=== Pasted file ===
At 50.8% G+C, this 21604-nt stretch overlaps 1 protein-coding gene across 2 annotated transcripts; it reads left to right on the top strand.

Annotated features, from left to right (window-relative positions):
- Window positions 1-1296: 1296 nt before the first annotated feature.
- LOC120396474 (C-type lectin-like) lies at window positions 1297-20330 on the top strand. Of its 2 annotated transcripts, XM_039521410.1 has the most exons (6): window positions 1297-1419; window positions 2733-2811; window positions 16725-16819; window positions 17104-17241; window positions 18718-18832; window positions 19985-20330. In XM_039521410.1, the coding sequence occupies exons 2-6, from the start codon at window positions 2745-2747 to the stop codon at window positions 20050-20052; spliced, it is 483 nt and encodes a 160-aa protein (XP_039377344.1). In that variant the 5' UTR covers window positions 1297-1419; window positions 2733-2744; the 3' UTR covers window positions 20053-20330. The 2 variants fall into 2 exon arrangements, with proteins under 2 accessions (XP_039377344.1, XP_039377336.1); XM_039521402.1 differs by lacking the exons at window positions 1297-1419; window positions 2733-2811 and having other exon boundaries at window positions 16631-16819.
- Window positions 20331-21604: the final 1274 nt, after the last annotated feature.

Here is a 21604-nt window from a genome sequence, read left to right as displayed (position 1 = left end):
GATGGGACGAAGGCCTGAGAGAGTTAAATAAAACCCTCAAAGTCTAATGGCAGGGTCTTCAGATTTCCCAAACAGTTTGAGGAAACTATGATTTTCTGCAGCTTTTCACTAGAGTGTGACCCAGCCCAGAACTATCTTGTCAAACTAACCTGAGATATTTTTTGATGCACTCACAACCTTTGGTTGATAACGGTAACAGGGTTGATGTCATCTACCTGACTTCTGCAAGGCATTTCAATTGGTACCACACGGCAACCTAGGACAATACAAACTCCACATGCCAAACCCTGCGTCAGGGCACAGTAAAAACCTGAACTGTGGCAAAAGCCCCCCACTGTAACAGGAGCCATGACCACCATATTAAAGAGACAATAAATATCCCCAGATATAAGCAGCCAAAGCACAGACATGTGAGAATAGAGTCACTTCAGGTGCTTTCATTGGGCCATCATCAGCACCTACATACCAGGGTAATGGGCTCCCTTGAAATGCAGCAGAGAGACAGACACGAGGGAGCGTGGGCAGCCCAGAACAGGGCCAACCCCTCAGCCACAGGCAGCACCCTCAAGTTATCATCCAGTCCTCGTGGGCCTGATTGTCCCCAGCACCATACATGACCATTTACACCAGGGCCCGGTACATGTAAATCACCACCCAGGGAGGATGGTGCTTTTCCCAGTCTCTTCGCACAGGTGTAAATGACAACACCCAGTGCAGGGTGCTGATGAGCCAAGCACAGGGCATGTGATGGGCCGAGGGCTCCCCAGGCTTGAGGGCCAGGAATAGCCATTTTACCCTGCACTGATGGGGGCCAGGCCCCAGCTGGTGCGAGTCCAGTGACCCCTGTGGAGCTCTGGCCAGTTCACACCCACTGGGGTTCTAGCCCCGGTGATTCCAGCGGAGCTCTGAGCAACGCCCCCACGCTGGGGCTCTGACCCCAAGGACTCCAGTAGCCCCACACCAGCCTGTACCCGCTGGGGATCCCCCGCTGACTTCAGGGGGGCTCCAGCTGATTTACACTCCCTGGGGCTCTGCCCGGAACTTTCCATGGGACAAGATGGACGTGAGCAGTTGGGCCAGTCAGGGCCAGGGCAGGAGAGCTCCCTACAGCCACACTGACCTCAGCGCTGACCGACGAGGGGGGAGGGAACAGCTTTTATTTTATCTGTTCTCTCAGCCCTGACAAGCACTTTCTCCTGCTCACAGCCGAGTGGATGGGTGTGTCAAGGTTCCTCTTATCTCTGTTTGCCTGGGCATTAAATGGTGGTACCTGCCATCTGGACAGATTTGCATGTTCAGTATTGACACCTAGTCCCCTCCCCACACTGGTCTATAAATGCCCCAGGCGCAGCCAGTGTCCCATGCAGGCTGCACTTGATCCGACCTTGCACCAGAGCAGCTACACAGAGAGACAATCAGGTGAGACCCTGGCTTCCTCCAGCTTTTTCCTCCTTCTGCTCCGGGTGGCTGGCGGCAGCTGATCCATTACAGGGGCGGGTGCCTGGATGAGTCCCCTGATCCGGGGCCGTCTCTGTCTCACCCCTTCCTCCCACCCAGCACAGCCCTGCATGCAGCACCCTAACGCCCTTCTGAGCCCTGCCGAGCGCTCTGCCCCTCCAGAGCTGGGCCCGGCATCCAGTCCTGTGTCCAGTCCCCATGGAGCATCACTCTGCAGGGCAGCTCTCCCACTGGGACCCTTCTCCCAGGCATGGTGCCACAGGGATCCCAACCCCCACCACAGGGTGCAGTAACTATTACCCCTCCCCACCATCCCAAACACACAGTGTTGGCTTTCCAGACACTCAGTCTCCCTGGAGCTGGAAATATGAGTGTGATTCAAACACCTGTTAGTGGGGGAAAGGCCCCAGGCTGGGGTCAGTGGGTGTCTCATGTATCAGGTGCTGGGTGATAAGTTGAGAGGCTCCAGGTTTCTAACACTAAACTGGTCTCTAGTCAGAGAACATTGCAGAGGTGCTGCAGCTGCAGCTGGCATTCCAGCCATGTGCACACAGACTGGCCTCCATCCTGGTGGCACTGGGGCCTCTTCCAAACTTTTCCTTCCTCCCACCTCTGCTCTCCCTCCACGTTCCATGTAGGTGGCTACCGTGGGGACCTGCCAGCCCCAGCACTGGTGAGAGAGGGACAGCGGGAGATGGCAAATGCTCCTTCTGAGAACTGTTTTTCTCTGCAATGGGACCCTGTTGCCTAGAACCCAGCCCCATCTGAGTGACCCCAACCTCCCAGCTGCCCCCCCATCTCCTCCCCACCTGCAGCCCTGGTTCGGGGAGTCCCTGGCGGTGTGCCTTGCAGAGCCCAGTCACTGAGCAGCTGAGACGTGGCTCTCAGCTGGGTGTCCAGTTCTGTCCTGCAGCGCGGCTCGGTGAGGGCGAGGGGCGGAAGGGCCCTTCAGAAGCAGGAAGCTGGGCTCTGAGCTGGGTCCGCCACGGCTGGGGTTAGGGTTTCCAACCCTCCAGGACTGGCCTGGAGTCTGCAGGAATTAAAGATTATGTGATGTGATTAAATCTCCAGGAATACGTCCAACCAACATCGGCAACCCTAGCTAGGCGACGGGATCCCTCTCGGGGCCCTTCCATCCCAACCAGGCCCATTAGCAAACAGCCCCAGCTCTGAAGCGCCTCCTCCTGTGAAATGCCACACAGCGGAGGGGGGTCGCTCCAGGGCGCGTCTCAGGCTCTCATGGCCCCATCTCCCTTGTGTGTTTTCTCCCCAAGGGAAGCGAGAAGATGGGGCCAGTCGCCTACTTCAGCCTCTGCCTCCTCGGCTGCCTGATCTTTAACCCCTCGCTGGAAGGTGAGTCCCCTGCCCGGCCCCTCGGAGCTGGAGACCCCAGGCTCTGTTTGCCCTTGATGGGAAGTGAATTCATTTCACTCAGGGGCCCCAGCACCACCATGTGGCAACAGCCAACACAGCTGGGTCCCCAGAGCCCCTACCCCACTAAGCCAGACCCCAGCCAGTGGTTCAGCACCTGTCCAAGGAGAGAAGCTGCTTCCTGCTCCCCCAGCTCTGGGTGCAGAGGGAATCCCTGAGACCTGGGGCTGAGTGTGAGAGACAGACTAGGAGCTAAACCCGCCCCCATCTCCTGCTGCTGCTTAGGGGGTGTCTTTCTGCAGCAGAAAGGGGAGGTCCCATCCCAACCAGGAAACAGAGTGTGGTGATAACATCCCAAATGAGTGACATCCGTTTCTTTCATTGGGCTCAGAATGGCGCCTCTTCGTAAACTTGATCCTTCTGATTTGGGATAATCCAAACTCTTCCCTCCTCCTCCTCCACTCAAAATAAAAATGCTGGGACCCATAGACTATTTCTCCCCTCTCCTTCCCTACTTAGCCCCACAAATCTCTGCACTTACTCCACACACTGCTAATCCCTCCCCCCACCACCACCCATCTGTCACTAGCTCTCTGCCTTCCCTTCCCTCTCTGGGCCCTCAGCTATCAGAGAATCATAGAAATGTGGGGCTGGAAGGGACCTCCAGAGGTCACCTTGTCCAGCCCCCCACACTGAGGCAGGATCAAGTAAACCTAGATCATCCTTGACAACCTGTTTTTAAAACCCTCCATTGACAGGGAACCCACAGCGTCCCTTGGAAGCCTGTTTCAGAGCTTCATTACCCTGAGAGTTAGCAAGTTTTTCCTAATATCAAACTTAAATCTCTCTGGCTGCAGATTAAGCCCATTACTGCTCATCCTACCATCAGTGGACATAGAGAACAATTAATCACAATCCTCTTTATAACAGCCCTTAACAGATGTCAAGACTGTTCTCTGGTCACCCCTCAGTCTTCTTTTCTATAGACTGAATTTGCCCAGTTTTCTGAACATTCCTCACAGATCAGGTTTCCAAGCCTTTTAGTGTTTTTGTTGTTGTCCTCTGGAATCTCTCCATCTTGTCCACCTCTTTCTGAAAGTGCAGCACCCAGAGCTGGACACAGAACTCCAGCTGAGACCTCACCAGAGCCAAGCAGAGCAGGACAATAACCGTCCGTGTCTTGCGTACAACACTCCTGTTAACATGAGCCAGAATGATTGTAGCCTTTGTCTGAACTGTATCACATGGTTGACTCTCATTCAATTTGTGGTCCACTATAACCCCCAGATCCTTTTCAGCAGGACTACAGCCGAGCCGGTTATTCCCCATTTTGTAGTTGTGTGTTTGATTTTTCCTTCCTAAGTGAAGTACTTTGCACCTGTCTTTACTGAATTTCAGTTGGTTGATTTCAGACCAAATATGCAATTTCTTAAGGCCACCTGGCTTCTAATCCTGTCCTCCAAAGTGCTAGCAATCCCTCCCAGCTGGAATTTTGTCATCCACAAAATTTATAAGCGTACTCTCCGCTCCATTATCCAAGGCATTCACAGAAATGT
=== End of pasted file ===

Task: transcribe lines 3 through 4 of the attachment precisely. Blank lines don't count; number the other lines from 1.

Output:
- Window positions 1-1296: 1296 nt before the first annotated feature.
- LOC120396474 (C-type lectin-like) lies at window positions 1297-20330 on the top strand. Of its 2 annotated transcripts, XM_039521410.1 has the most exons (6): window positions 1297-1419; window positions 2733-2811; window positions 16725-16819; window positions 17104-17241; window positions 18718-18832; window positions 19985-20330. In XM_039521410.1, the coding sequence occupies exons 2-6, from the start codon at window positions 2745-2747 to the stop codon at window positions 20050-20052; spliced, it is 483 nt and encodes a 160-aa protein (XP_039377344.1). In that variant the 5' UTR covers window positions 1297-1419; window positions 2733-2744; the 3' UTR covers window positions 20053-20330. The 2 variants fall into 2 exon arrangements, with proteins under 2 accessions (XP_039377344.1, XP_039377336.1); XM_039521402.1 differs by lacking the exons at window positions 1297-1419; window positions 2733-2811 and having other exon boundaries at window positions 16631-16819.